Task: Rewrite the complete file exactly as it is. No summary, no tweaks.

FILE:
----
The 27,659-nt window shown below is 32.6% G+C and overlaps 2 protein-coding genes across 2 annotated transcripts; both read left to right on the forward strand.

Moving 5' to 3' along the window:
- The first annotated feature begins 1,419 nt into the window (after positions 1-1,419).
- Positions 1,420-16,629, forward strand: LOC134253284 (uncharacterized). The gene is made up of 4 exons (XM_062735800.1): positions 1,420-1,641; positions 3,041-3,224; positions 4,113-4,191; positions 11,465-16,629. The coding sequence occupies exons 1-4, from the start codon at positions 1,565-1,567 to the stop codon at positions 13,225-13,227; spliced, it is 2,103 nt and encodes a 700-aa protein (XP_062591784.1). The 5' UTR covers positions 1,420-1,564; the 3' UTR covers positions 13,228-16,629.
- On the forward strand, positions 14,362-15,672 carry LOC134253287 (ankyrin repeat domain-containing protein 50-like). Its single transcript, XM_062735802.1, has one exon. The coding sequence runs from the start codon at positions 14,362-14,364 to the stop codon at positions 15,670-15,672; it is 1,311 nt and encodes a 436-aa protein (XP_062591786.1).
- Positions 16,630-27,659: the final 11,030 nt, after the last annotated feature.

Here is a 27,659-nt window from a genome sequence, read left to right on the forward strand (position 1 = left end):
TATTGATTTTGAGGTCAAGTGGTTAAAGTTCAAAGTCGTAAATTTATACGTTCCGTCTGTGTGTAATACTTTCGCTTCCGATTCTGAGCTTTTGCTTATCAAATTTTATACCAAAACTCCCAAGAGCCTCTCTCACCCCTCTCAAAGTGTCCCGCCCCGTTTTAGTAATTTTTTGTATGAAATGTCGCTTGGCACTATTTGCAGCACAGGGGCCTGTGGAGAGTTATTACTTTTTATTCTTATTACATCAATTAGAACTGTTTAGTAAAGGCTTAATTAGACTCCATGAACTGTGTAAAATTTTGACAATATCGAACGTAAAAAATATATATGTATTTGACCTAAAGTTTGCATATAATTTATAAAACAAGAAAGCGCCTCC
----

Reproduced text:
The 27,659-nt window shown below is 32.6% G+C and overlaps 2 protein-coding genes across 2 annotated transcripts; both read left to right on the forward strand.

Moving 5' to 3' along the window:
- The first annotated feature begins 1,419 nt into the window (after positions 1-1,419).
- Positions 1,420-16,629, forward strand: LOC134253284 (uncharacterized). The gene is made up of 4 exons (XM_062735800.1): positions 1,420-1,641; positions 3,041-3,224; positions 4,113-4,191; positions 11,465-16,629. The coding sequence occupies exons 1-4, from the start codon at positions 1,565-1,567 to the stop codon at positions 13,225-13,227; spliced, it is 2,103 nt and encodes a 700-aa protein (XP_062591784.1). The 5' UTR covers positions 1,420-1,564; the 3' UTR covers positions 13,228-16,629.
- On the forward strand, positions 14,362-15,672 carry LOC134253287 (ankyrin repeat domain-containing protein 50-like). Its single transcript, XM_062735802.1, has one exon. The coding sequence runs from the start codon at positions 14,362-14,364 to the stop codon at positions 15,670-15,672; it is 1,311 nt and encodes a 436-aa protein (XP_062591786.1).
- Positions 16,630-27,659: the final 11,030 nt, after the last annotated feature.

Here is a 27,659-nt window from a genome sequence, read left to right on the forward strand (position 1 = left end):
TATTGATTTTGAGGTCAAGTGGTTAAAGTTCAAAGTCGTAAATTTATACGTTCCGTCTGTGTGTAATACTTTCGCTTCCGATTCTGAGCTTTTGCTTATCAAATTTTATACCAAAACTCCCAAGAGCCTCTCTCACCCCTCTCAAAGTGTCCCGCCCCGTTTTAGTAATTTTTTGTATGAAATGTCGCTTGGCACTATTTGCAGCACAGGGGCCTGTGGAGAGTTATTACTTTTTATTCTTATTACATCAATTAGAACTGTTTAGTAAAGGCTTAATTAGACTCCATGAACTGTGTAAAATTTTGACAATATCGAACGTAAAAAATATATATGTATTTGACCTAAAGTTTGCATATAATTTATAAAACAAGAAAGCGCCTCC